When texting with a friend, Jamal Khashoggi didn't hold back in his assessment of Saudi crown prince Mohammed bin Salman. He called the prince a "beast 'pac man,'" because "the more victims he eats, the more he wants." The friend, a fellow dissident named Omar Abdulaziz who now lives in Canada, showed months of similar texts to CNN, and they went beyond mere insults. The two men were organizing an online movement against the prince on Twitter, and Abdulaziz says the Saudis found out about it by hacking his phone. When he informed Khashoggi of this, the journalist replied, "God help us." Two months later, Khashoggi was killed by Saudi operatives.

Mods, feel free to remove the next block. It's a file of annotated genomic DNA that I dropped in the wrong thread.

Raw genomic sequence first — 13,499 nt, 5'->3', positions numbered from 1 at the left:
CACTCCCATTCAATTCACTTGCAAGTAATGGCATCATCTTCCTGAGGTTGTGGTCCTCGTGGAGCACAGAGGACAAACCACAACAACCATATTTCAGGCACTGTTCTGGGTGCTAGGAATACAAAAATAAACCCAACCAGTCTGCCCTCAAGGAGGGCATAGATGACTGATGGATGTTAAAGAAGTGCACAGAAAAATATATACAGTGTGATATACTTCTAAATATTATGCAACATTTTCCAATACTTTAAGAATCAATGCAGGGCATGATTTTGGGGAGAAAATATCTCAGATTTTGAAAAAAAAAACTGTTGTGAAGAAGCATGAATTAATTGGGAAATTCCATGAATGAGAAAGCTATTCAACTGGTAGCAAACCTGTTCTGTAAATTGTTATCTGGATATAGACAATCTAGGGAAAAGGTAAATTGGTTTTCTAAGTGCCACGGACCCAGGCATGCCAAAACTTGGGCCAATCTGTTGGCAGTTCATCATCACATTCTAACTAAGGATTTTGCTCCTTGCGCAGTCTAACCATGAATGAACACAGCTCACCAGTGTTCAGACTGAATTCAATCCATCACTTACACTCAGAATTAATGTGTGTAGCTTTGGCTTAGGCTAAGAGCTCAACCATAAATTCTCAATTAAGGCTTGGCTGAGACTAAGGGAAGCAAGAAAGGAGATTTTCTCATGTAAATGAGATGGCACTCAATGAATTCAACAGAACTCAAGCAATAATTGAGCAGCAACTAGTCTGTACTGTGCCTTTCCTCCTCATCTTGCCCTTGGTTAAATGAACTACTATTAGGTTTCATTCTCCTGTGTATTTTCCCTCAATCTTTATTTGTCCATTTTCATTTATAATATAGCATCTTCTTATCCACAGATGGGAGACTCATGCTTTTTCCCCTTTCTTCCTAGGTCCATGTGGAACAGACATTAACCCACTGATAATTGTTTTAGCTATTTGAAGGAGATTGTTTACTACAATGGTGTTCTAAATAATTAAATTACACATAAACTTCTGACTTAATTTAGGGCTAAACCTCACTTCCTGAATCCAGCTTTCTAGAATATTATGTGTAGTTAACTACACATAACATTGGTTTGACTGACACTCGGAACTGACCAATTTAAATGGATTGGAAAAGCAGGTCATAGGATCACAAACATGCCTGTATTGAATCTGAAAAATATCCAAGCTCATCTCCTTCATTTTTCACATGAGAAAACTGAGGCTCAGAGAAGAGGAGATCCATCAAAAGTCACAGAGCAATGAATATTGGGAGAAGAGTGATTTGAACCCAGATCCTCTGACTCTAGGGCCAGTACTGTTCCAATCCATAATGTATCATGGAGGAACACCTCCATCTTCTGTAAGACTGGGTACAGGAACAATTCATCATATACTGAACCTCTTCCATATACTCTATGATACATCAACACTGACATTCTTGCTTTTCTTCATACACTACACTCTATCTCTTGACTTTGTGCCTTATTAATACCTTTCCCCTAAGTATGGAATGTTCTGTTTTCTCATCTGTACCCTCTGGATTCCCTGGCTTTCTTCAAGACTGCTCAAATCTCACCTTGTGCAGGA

"The hacking of my phone played a major role in what happened to Jamal, I am really sorry to say," Abdulaziz tells CNN. "The guilt is killing me." On Sunday, Abdulaziz sued an Israeli surveillance company called the NSO Group for selling software to Saudi Arabia used in the hacking, reports the AP. The company insists that its product is used only by governments to fight terrorism and crime, but dissidents and journalists in other nations, including Qatar and Mexico, say repressive governments are increasingly using it to rein in opposition figures. The software works by sending a link to a victim; once clicked, the person's texts become exposed. (The prince himself sent at least 11 messages to his top security aide in the hours before and after Khashoggi's murder.)